The pandemic has accelerated the trend towards de-globalization. De-globalization has already been on an upswing over recent years, particularly since the US-China trade wars began. It has only accelerated as supply chains have become disrupted by the pandemic, increasing the desire for companies to ‘onshore’ production capabilities.

As McKinsey recently noted: “The tendency toward nationalism was already strong and is growing during the crisis.” It remains to be seen whether this trend continues and this may be dictated by the outcome of the 2020 US presidential election.

The Great Reset – ESG

The pandemic of 2020 and ensuing economic recession is being viewed as a possible catalyst for a ‘greener’ economy and, more generally, a greater focus on ESG. This could turn out to be a moment of ‘creative destruction’, with a deep recession begetting a better and more environmentally friendly economy.

As Kristalina Georgieva, Managing Director of the IMF, stated: “Will historians look back and say this was the moment of a Great Reversal? Today, we see very worrying signs. One hundred and seventy countries are going to finish this year with a smaller economy than at the start of the year, and we already project that there will be more debt, bigger deficits, and more unemployment. And there is a very high risk of more inequality and more poverty. Unless we act. So, what would it take for historians to look back at this crisis as the moment of a Great Reset? From the perspective of the IMF, we have seen a massive injection of fiscal stimulus to help countries deal with this crisis, and to shift gears for growth to return. It is of paramount importance that this growth should lead to a greener, smarter, fairer world in the future.”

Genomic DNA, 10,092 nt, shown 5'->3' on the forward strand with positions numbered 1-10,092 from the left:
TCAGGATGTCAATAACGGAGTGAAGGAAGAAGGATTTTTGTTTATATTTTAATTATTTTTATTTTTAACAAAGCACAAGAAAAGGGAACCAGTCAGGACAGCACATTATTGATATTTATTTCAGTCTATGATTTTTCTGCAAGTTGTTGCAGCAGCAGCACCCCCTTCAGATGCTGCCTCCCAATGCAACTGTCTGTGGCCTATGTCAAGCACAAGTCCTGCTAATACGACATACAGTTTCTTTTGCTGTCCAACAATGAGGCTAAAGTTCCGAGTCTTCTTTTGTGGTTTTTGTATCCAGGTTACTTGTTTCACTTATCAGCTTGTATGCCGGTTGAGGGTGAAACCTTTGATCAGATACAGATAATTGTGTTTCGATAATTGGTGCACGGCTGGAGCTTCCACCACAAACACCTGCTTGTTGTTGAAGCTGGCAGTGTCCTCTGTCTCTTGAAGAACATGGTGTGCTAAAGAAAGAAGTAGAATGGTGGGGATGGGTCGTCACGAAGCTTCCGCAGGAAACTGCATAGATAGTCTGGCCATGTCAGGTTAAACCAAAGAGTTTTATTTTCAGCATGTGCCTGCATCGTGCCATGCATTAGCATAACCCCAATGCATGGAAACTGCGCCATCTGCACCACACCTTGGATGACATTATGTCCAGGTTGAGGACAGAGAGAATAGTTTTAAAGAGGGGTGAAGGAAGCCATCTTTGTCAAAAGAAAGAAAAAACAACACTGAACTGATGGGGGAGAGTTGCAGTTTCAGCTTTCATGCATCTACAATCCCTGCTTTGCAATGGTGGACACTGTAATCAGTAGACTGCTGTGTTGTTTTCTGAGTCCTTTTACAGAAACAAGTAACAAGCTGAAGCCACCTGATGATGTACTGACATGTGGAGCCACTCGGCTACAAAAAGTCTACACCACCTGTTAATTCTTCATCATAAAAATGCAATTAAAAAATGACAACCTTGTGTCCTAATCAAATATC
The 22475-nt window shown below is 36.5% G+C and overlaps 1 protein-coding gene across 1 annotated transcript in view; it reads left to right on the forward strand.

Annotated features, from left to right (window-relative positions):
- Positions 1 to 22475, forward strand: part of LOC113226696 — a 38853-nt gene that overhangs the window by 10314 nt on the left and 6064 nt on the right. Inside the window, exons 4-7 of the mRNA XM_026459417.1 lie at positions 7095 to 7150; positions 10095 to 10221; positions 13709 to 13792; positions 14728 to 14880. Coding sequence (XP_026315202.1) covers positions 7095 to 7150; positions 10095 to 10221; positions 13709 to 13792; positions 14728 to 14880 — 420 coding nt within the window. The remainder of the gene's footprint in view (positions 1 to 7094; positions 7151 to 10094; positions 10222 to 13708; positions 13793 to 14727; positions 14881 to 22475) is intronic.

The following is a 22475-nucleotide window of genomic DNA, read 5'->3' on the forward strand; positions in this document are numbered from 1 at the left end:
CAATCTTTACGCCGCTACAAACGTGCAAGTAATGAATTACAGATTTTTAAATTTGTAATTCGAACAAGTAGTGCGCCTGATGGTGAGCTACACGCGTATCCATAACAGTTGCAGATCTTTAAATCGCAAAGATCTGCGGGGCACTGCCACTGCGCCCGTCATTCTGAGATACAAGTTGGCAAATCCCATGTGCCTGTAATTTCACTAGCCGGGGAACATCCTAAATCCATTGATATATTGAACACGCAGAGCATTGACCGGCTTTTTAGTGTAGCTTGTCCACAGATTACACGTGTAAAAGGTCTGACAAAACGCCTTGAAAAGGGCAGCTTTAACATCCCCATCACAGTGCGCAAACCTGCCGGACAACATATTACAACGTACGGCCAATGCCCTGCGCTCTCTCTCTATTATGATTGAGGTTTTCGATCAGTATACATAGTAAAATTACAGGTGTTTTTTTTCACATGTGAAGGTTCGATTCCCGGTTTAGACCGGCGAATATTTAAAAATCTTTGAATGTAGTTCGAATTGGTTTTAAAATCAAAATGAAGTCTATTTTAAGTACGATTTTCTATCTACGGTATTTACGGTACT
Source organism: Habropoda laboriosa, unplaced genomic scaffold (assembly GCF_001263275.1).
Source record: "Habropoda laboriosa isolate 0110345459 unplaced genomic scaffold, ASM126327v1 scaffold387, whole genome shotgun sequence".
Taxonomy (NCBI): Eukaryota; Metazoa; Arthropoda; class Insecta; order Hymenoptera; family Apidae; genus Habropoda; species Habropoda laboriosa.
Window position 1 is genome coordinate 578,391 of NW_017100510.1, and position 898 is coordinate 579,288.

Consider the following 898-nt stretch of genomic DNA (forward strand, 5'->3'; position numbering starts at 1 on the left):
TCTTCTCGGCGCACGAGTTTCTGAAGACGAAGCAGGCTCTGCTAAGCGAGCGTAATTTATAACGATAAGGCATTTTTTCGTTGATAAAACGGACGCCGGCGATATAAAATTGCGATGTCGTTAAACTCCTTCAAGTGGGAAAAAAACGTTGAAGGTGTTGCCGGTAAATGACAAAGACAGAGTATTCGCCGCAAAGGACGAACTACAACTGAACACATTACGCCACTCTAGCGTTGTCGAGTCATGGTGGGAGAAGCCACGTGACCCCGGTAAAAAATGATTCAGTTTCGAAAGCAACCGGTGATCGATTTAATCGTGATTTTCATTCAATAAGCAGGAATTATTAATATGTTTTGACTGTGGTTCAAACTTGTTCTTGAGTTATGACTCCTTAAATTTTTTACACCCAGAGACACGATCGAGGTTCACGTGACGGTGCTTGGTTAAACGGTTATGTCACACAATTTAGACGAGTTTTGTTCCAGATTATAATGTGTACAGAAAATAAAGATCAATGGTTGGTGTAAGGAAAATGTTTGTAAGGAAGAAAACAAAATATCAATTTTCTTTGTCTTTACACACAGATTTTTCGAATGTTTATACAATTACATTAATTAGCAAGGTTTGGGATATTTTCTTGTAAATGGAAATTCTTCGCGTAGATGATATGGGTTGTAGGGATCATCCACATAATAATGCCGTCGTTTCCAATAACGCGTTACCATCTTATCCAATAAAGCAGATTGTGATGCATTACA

There seems to be a public will in many countries to have a Great Reset, and so perhaps the momentum is there to see it come to fruition.

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Important information

  • Where individuals or the business have expressed opinions, they are based on current market conditions, they may differ from those of other investment professionals and are subject to change without notice.